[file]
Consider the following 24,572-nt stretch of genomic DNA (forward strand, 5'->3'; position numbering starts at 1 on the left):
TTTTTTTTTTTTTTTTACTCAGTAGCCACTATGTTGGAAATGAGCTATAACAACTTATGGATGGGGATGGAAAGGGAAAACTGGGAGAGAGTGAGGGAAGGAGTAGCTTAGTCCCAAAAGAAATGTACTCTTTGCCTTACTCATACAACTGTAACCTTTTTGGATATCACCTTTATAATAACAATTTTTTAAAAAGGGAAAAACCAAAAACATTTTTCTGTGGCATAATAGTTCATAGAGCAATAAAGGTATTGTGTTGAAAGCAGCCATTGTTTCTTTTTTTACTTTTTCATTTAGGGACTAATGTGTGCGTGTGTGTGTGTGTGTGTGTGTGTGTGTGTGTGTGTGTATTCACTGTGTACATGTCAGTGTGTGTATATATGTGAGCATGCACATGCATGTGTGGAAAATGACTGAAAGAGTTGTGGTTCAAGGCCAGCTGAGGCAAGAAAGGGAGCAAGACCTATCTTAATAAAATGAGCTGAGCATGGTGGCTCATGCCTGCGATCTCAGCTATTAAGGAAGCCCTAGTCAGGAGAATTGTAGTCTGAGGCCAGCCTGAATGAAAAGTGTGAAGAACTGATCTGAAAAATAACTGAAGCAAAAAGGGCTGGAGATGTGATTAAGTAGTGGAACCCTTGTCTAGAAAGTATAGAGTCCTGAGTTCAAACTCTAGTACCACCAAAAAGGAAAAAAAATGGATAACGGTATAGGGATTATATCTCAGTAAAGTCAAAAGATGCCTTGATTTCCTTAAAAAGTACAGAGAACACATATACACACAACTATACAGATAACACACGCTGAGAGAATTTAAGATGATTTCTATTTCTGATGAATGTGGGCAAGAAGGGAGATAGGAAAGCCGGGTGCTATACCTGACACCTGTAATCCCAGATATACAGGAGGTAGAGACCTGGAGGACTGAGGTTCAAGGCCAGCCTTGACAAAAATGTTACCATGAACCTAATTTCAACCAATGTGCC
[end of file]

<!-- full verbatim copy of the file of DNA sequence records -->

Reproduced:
Consider the following 24,572-nt stretch of genomic DNA (forward strand, 5'->3'; position numbering starts at 1 on the left):
TTTTTTTTTTTTTTTTACTCAGTAGCCACTATGTTGGAAATGAGCTATAACAACTTATGGATGGGGATGGAAAGGGAAAACTGGGAGAGAGTGAGGGAAGGAGTAGCTTAGTCCCAAAAGAAATGTACTCTTTGCCTTACTCATACAACTGTAACCTTTTTGGATATCACCTTTATAATAACAATTTTTTAAAAAGGGAAAAACCAAAAACATTTTTCTGTGGCATAATAGTTCATAGAGCAATAAAGGTATTGTGTTGAAAGCAGCCATTGTTTCTTTTTTTACTTTTTCATTTAGGGACTAATGTGTGCGTGTGTGTGTGTGTGTGTGTGTGTGTGTGTGTGTGTGTATTCACTGTGTACATGTCAGTGTGTGTATATATGTGAGCATGCACATGCATGTGTGGAAAATGACTGAAAGAGTTGTGGTTCAAGGCCAGCTGAGGCAAGAAAGGGAGCAAGACCTATCTTAATAAAATGAGCTGAGCATGGTGGCTCATGCCTGCGATCTCAGCTATTAAGGAAGCCCTAGTCAGGAGAATTGTAGTCTGAGGCCAGCCTGAATGAAAAGTGTGAAGAACTGATCTGAAAAATAACTGAAGCAAAAAGGGCTGGAGATGTGATTAAGTAGTGGAACCCTTGTCTAGAAAGTATAGAGTCCTGAGTTCAAACTCTAGTACCACCAAAAAGGAAAAAAAATGGATAACGGTATAGGGATTATATCTCAGTAAAGTCAAAAGATGCCTTGATTTCCTTAAAAAGTACAGAGAACACATATACACACAACTATACAGATAACACACGCTGAGAGAATTTAAGATGATTTCTATTTCTGATGAATGTGGGCAAGAAGGGAGATAGGAAAGCCGGGTGCTATACCTGACACCTGTAATCCCAGATATACAGGAGGTAGAGACCTGGAGGACTGAGGTTCAAGGCCAGCCTTGACAAAAATGTTACCATGAACCTAATTTCAACCAATGTGCC